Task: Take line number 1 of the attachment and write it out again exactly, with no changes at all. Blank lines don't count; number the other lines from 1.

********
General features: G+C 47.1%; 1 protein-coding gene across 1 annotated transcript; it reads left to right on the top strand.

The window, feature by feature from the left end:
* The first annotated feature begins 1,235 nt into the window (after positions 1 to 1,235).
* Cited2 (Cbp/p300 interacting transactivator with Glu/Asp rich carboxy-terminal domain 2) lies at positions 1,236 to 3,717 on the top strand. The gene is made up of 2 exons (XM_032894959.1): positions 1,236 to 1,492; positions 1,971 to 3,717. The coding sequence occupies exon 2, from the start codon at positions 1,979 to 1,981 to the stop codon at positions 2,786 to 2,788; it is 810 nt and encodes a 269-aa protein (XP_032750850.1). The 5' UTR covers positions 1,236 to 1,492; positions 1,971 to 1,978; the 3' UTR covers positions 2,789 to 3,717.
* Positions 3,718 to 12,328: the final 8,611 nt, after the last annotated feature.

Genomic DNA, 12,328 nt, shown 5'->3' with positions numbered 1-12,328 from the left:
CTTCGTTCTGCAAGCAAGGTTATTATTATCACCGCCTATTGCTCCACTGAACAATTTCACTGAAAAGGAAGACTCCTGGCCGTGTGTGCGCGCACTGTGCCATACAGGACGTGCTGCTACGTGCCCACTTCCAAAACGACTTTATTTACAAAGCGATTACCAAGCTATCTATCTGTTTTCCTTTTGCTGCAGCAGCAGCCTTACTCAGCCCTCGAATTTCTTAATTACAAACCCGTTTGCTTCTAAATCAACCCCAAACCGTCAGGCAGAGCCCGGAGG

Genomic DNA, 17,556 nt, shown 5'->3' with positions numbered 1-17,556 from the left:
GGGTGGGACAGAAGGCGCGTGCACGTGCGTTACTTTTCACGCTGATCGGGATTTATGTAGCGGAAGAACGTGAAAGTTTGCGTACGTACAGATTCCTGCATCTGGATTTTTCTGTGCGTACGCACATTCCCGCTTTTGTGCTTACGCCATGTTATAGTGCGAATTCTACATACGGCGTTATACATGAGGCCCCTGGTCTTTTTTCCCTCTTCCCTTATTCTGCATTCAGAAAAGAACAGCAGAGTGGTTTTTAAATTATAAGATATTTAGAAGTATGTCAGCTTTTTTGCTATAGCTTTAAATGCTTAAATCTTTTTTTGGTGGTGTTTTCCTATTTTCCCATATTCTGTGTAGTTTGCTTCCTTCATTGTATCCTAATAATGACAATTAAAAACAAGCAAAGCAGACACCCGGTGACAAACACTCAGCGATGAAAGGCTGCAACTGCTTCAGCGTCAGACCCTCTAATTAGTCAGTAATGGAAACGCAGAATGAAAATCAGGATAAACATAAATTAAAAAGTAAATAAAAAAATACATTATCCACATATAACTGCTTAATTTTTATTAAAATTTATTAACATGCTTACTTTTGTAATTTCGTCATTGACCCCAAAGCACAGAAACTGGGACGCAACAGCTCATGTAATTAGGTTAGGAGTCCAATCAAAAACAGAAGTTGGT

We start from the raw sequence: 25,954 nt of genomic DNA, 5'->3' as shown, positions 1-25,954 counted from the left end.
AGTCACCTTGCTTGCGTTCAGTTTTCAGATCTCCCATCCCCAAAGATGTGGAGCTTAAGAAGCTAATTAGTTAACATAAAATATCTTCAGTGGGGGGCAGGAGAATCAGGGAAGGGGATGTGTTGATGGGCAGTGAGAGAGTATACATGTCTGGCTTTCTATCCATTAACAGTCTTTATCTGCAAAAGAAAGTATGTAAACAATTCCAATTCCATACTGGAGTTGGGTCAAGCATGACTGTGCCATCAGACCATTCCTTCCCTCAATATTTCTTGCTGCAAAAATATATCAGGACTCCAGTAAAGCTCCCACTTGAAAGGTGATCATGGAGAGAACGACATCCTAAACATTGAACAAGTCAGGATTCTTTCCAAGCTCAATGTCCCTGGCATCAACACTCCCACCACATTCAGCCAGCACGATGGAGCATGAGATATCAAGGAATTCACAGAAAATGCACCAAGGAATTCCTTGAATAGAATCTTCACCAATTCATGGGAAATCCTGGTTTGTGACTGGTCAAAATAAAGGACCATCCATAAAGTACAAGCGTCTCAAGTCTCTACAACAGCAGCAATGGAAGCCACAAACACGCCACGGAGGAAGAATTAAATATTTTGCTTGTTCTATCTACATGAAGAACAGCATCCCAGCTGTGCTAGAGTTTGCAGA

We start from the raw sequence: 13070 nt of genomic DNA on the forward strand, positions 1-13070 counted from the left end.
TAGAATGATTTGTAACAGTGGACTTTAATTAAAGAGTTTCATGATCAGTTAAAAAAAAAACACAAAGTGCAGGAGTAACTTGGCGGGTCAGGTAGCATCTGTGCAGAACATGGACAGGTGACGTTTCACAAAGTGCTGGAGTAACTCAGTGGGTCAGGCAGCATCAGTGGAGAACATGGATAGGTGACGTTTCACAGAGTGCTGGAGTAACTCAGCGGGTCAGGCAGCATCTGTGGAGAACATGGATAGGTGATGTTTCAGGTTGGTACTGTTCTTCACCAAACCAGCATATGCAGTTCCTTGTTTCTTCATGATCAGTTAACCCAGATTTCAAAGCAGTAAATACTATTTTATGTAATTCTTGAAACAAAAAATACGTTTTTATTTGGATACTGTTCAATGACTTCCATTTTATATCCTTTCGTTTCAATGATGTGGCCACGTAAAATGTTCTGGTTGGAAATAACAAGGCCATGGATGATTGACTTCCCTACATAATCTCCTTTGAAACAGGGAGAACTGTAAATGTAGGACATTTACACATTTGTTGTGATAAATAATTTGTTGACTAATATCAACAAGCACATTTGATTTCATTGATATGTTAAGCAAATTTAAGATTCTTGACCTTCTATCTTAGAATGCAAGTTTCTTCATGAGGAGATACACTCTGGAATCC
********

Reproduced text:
General features: G+C 47.1%; 1 protein-coding gene across 1 annotated transcript; it reads left to right on the top strand.